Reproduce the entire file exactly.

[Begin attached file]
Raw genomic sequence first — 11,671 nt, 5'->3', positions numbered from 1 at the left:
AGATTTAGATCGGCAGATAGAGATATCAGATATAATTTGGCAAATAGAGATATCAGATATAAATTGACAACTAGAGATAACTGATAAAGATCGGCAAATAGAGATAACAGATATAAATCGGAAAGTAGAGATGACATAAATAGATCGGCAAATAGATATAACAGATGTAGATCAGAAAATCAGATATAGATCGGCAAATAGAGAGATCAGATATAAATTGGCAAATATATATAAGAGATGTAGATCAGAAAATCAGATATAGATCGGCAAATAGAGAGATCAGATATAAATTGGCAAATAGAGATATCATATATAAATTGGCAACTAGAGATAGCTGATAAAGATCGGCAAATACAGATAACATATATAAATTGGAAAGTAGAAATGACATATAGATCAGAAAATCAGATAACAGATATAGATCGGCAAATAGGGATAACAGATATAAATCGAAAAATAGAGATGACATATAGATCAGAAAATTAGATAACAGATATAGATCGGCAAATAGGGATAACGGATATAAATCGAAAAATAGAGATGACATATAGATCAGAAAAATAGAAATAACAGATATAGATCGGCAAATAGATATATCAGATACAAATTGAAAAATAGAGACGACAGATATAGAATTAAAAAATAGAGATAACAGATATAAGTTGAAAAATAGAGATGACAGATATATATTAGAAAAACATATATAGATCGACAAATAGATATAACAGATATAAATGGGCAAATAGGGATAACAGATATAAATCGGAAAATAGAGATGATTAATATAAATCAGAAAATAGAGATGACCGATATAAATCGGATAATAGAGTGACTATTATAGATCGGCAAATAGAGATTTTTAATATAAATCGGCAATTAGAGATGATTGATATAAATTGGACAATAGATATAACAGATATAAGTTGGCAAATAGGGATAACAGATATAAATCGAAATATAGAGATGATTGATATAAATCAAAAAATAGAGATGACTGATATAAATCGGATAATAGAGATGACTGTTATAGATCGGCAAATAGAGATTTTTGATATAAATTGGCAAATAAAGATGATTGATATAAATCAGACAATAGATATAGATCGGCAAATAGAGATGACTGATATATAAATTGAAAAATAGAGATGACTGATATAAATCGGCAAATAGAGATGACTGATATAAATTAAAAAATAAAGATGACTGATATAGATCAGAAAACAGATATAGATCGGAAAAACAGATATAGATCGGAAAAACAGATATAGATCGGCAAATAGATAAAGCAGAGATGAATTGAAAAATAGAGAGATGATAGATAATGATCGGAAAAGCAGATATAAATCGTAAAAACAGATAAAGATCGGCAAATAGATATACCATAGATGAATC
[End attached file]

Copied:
Raw genomic sequence first — 11,671 nt, 5'->3', positions numbered from 1 at the left:
AGATTTAGATCGGCAGATAGAGATATCAGATATAATTTGGCAAATAGAGATATCAGATATAAATTGACAACTAGAGATAACTGATAAAGATCGGCAAATAGAGATAACAGATATAAATCGGAAAGTAGAGATGACATAAATAGATCGGCAAATAGATATAACAGATGTAGATCAGAAAATCAGATATAGATCGGCAAATAGAGAGATCAGATATAAATTGGCAAATATATATAAGAGATGTAGATCAGAAAATCAGATATAGATCGGCAAATAGAGAGATCAGATATAAATTGGCAAATAGAGATATCATATATAAATTGGCAACTAGAGATAGCTGATAAAGATCGGCAAATACAGATAACATATATAAATTGGAAAGTAGAAATGACATATAGATCAGAAAATCAGATAACAGATATAGATCGGCAAATAGGGATAACAGATATAAATCGAAAAATAGAGATGACATATAGATCAGAAAATTAGATAACAGATATAGATCGGCAAATAGGGATAACGGATATAAATCGAAAAATAGAGATGACATATAGATCAGAAAAATAGAAATAACAGATATAGATCGGCAAATAGATATATCAGATACAAATTGAAAAATAGAGACGACAGATATAGAATTAAAAAATAGAGATAACAGATATAAGTTGAAAAATAGAGATGACAGATATATATTAGAAAAACATATATAGATCGACAAATAGATATAACAGATATAAATGGGCAAATAGGGATAACAGATATAAATCGGAAAATAGAGATGATTAATATAAATCAGAAAATAGAGATGACCGATATAAATCGGATAATAGAGTGACTATTATAGATCGGCAAATAGAGATTTTTAATATAAATCGGCAATTAGAGATGATTGATATAAATTGGACAATAGATATAACAGATATAAGTTGGCAAATAGGGATAACAGATATAAATCGAAATATAGAGATGATTGATATAAATCAAAAAATAGAGATGACTGATATAAATCGGATAATAGAGATGACTGTTATAGATCGGCAAATAGAGATTTTTGATATAAATTGGCAAATAAAGATGATTGATATAAATCAGACAATAGATATAGATCGGCAAATAGAGATGACTGATATATAAATTGAAAAATAGAGATGACTGATATAAATCGGCAAATAGAGATGACTGATATAAATTAAAAAATAAAGATGACTGATATAGATCAGAAAACAGATATAGATCGGAAAAACAGATATAGATCGGAAAAACAGATATAGATCGGCAAATAGATAAAGCAGAGATGAATTGAAAAATAGAGAGATGATAGATAATGATCGGAAAAGCAGATATAAATCGTAAAAACAGATAAAGATCGGCAAATAGATATACCATAGATGAATC